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How Buybacks Came to Drive the Stock Market

Dec 01, 2023Dec 01, 2023

The biggest buyers of stocks on US exchanges aren't pension funds or retail investors. The dominant force in the equities market is companies buying their own shares. Stock buybacks, as the practice is known, please shareholders by boosting the worth of their holdings — and benefit managers whose bonuses are tied to stock prices. Buybacks have drawn criticism from President Joe Biden and his predecessor, Donald Trump, who both said they’d rather see companies use profits to create new jobs. Buybacks set a record in 2022 even as Congress voted to impose a 1% tax on them. Many analysts are forecasting a drop in 2023, not because of the new tax but as companies conserve cash in the face of an expected economic slowdown.

1. How do buybacks work?

Investors buy a stock because they hope its price will rise and to get a share of the company's profits. The traditional way for a company to distribute profits is through dividends, payments made directly to shareholders. Buybacks benefit shareholders in two slightly more indirect ways: Adding to the demand for the stock can lift or support its value, and buybacks can make stocks more attractive by improving financial metrics like earnings per share, since a company's profits will be divided among fewer shares.

2. How big are they?

Since the US cut corporate taxes in 2018, buybacks have gone up every year except during the pandemic turmoil of 2020, reaching $923 billion in 2022. More money has been spent on buybacks than dividends in every quarter but two since 2010 for companies in the S&P 500 Index. Buybacks have been the largest source of demand for equities for more than 10 years, according to Goldman Sachs Group Inc.

3. Why do so many companies do them?

As part of President Ronald Reagan's deregulation drive in the 1980s, restrictions on buybacks were loosened and managers’ bonuses were increasingly tied to stock performance. The result? Over time, the stock market's perceived function — raising money for business ventures — was turned on its head, as stocks became the main vehicle used to return money to shareholders. Companies began to borrow to do so. For example, Meta Platforms Inc. issued $10 billion of debt in August 2022 and $8.5 billion more in March that it used for, among other things, buying $28 billion of its stock in 2022 and more than $9 billion in the first quarter of 2023.

4. What's the argument for buybacks?

Proponents say that corporate profits belong to shareholders, and that buybacks shouldn't be any more controversial than dividend payments. Buybacks are more flexible than dividends, which companies generally seek to continue at set levels through good times and bad. They also offer tax advantages to shareholders, since their benefit comes in the form of capital gains that aren't taxed until the stock is sold, while dividends are taxed when they’re paid out. Defenders also argue that society benefits if a mature company with limited opportunities to grow hands that money to investors who can put it to use in startups or elsewhere.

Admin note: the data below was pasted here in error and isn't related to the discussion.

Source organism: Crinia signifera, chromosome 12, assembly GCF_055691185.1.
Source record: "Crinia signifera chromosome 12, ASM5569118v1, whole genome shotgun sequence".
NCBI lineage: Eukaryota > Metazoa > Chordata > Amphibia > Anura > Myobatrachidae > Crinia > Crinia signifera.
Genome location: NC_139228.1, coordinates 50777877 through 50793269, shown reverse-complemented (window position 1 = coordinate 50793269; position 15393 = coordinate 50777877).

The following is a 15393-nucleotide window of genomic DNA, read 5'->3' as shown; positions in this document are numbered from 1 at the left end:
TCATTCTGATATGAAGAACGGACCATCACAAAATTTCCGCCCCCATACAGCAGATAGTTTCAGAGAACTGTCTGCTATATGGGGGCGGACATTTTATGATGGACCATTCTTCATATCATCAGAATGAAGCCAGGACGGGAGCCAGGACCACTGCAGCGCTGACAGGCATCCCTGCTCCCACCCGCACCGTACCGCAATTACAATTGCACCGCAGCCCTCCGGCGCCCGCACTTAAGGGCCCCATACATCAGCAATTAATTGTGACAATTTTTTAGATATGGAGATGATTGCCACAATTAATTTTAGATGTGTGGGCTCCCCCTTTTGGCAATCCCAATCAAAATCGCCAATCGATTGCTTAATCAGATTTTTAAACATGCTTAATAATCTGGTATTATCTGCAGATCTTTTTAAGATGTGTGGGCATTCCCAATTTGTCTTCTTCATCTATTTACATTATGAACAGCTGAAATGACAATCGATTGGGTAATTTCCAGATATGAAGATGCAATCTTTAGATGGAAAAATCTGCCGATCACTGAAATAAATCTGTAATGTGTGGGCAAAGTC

5. Why did buybacks become a target?

As their volume has grown, so has the criticism. Opponents say these bonanzas for shareholders slow economic growth and increase inequality by consuming resources that could have been used to grow the company or for boosting hiring and employee salaries. Buybacks exceeded capital expenditures over the five years through 2017 while wages stagnated. In a 2023 study, two economists calculated that between 2001 and 2022, Cisco Systems Inc. spent 95% of its net income on buybacks, a focus on its stock price they said had come at the expense of investment and innovation. The US Securities and Exchange Commission in May adopted rules requiring companies to disclose more information to make it easier for investors to compare the timing of buybacks and insider trades, and identify buybacks designed primarily to boost executive compensation.

6. What's the outlook?

Completed buybacks will likely drop 15% this year, according to a May estimate from Goldman Sachs strategists, but not because of the new tax, which was widely seen as too low to meet its goal of discouraging buybacks. (Biden has proposed raising it to 4%.) Corporate profits shrank in the last half of 2022 and are expected to sag again in 2023, when many Wall Street economists and Federal Reserve officials are forecasting a recession to begin.

7. Are buybacks an issue elsewhere?

Companies in Europe have traditionally favored dividends, but buybacks have surged there in recent years. Companies there announced buybacks of nearly $70 billion in the first two months of 2023, up 50% from the same period in 2022, Bloomberg Intelligence reported, led by energy firms flush with cash from higher oil prices and banks, whose income got a boost from higher rates.

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